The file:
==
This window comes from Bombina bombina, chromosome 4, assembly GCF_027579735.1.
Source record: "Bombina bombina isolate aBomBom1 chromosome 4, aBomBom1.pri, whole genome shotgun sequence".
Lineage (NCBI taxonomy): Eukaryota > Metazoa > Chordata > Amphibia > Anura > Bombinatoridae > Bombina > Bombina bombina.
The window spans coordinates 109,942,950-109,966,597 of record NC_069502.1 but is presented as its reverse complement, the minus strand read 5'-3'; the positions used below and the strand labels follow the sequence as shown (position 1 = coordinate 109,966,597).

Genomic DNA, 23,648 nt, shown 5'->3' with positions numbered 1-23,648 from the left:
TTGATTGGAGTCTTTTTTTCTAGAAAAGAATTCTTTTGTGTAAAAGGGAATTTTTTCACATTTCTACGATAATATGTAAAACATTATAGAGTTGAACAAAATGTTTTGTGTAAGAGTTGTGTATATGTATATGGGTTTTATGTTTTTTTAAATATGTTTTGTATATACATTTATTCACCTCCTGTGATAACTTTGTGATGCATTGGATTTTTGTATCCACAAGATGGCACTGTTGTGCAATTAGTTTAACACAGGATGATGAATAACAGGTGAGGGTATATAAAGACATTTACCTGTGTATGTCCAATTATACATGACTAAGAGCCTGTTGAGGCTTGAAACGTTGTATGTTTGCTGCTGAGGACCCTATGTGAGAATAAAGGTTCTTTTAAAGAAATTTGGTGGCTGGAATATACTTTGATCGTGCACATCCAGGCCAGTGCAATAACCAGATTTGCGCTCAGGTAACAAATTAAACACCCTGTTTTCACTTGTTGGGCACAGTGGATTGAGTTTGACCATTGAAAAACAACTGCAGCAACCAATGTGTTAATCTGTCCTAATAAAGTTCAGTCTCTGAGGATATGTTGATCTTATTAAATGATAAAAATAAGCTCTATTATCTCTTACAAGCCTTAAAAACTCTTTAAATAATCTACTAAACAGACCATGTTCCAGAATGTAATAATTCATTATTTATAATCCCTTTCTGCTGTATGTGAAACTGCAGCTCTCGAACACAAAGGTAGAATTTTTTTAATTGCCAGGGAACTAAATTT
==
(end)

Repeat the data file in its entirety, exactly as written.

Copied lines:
This window comes from Bombina bombina, chromosome 4, assembly GCF_027579735.1.
Source record: "Bombina bombina isolate aBomBom1 chromosome 4, aBomBom1.pri, whole genome shotgun sequence".
Lineage (NCBI taxonomy): Eukaryota > Metazoa > Chordata > Amphibia > Anura > Bombinatoridae > Bombina > Bombina bombina.
The window spans coordinates 109,942,950-109,966,597 of record NC_069502.1 but is presented as its reverse complement, the minus strand read 5'-3'; the positions used below and the strand labels follow the sequence as shown (position 1 = coordinate 109,966,597).

Genomic DNA, 23,648 nt, shown 5'->3' with positions numbered 1-23,648 from the left:
TTGATTGGAGTCTTTTTTTCTAGAAAAGAATTCTTTTGTGTAAAAGGGAATTTTTTCACATTTCTACGATAATATGTAAAACATTATAGAGTTGAACAAAATGTTTTGTGTAAGAGTTGTGTATATGTATATGGGTTTTATGTTTTTTTAAATATGTTTTGTATATACATTTATTCACCTCCTGTGATAACTTTGTGATGCATTGGATTTTTGTATCCACAAGATGGCACTGTTGTGCAATTAGTTTAACACAGGATGATGAATAACAGGTGAGGGTATATAAAGACATTTACCTGTGTATGTCCAATTATACATGACTAAGAGCCTGTTGAGGCTTGAAACGTTGTATGTTTGCTGCTGAGGACCCTATGTGAGAATAAAGGTTCTTTTAAAGAAATTTGGTGGCTGGAATATACTTTGATCGTGCACATCCAGGCCAGTGCAATAACCAGATTTGCGCTCAGGTAACAAATTAAACACCCTGTTTTCACTTGTTGGGCACAGTGGATTGAGTTTGACCATTGAAAAACAACTGCAGCAACCAATGTGTTAATCTGTCCTAATAAAGTTCAGTCTCTGAGGATATGTTGATCTTATTAAATGATAAAAATAAGCTCTATTATCTCTTACAAGCCTTAAAAACTCTTTAAATAATCTACTAAACAGACCATGTTCCAGAATGTAATAATTCATTATTTATAATCCCTTTCTGCTGTATGTGAAACTGCAGCTCTCGAACACAAAGGTAGAATTTTTTTAATTGCCAGGGAACTAAATTT